From crackers, to cheese snacks, to nutritionally enhanced juices, each new food that debuts on grocery store shelves starts with an idea and entrepreneurial passion.
This year more than 20 Georgia 4-H’ers showcased that same innovation and passion when they entered the nation’s only 4-H Food Product Development Contest.
“These youth are well on their way to careers in food development,” said University of Georgia Cooperative Extension 4-H Youth Specialist Cheryl Varnadoe, who has organized the contest for more than a decade. “We hope that many of them will choose to attend UGA and study food science.”
The contest requires teams of Senior Georgia 4-H’ers to not only develop a novel food product, but to develop a full marketing plan for that product. In May, three final teams – from Spalding, Chatham and Walker counties – traveled to Athens, Georgia, to present their ideas to food industry experts at the UGA Department of Food Science and Technology.
This year’s winners, from Spalding County 4-H, are the creators of Ice Cream Dippers, Fritos corn chip-sized, sugar-cone wafers that consumers can use as an edible spoon.
Team Ice Cream Dippers envisioned that the dippers would be sold in french fry-style cartons alongside ice cream at sporting events or other places where a traditional ice cream cone might be too messy.
Members of the team include Hannah Rutledge, Isabel Rutledge, Carrianna Simmons, Nathaniel Haulk, Jordan Turner, Francisco Javier Zepeda and their coach, 4-H Program Assistant Lisa Kelley.
Members of the second-place Chatham County 4-H team who represented their GAP2 line of Georgia-focused muffin cakes include Sonté Davis, Ashley Johnson, Amari McDonald, Anna Morris, Faythe Robinson and their coach, Chatham County 4-H volunteer Martha Morris.
Members of the third-place Walker County 4-H team who represented their dairy-free cheese cracker, CheezBeez, included Ella Carter, Rylie Chamlee, Jeanna Sweatmon and their coach, Walker County Extension agent Casey Hobbs.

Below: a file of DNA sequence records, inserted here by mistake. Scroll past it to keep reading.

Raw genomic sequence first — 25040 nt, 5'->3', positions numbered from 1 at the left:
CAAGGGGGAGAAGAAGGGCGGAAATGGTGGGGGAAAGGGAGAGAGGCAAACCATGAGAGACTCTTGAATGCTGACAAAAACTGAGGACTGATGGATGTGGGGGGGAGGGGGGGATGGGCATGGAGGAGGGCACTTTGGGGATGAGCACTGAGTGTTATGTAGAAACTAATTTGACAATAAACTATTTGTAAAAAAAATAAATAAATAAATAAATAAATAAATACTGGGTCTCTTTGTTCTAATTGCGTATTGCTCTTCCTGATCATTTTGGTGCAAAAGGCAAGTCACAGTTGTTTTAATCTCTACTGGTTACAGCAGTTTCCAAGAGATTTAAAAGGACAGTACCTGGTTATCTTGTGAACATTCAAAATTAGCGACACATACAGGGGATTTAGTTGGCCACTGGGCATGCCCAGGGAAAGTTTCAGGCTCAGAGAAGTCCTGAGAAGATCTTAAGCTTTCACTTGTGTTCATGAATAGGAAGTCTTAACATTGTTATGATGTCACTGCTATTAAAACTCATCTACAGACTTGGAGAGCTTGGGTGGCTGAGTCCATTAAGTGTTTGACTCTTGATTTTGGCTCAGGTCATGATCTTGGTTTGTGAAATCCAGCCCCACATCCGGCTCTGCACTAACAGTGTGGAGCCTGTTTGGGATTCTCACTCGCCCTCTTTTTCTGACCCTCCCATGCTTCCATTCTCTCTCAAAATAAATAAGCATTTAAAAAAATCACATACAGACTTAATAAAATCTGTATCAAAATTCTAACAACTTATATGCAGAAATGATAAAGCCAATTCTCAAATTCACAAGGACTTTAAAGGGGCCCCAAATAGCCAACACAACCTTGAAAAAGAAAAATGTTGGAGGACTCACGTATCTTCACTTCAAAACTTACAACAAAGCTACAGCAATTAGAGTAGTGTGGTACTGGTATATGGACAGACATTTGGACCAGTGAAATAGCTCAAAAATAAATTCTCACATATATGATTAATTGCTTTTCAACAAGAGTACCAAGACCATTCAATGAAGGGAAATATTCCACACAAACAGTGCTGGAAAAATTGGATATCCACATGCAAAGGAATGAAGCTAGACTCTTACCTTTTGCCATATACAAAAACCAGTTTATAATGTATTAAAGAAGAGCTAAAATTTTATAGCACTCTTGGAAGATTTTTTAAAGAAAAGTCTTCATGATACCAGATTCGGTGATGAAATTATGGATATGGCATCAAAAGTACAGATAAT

This is the second year that Spalding County 4-H’ers have submitted Ice Cream Dippers to the contest. In 2015, they came in second place. They spent the last year polishing their pitch, and this year they came in first.
The devotion that these teams have to their products is not rare, Varnadoe said. The winners of the 2015 Georgia 4-H Food Product Development Contest, Coffee County 4-H’s Ninja Chips, submitted their fruit-studded snack crackers three years in a row.
Each year they would take the judge’s feedback, work on their chips and revise their presentation until their work paid off. The Ninja Chips team was the first to showcase their product at UGA’s Flavor of Georgia Food Product Contest in Atlanta, an annual event that draws hundreds to the Georgia Freight Depot to sample the state’s best, new food products.
This year’s winners may be able to display their products on a much larger stage, said Varnadoe. Georgia 4-H has been asked to develop and host a national 4-H Food Product Development Contest in the future.
For more information about Georgia 4-H and how get involved, visit georgia4h.org.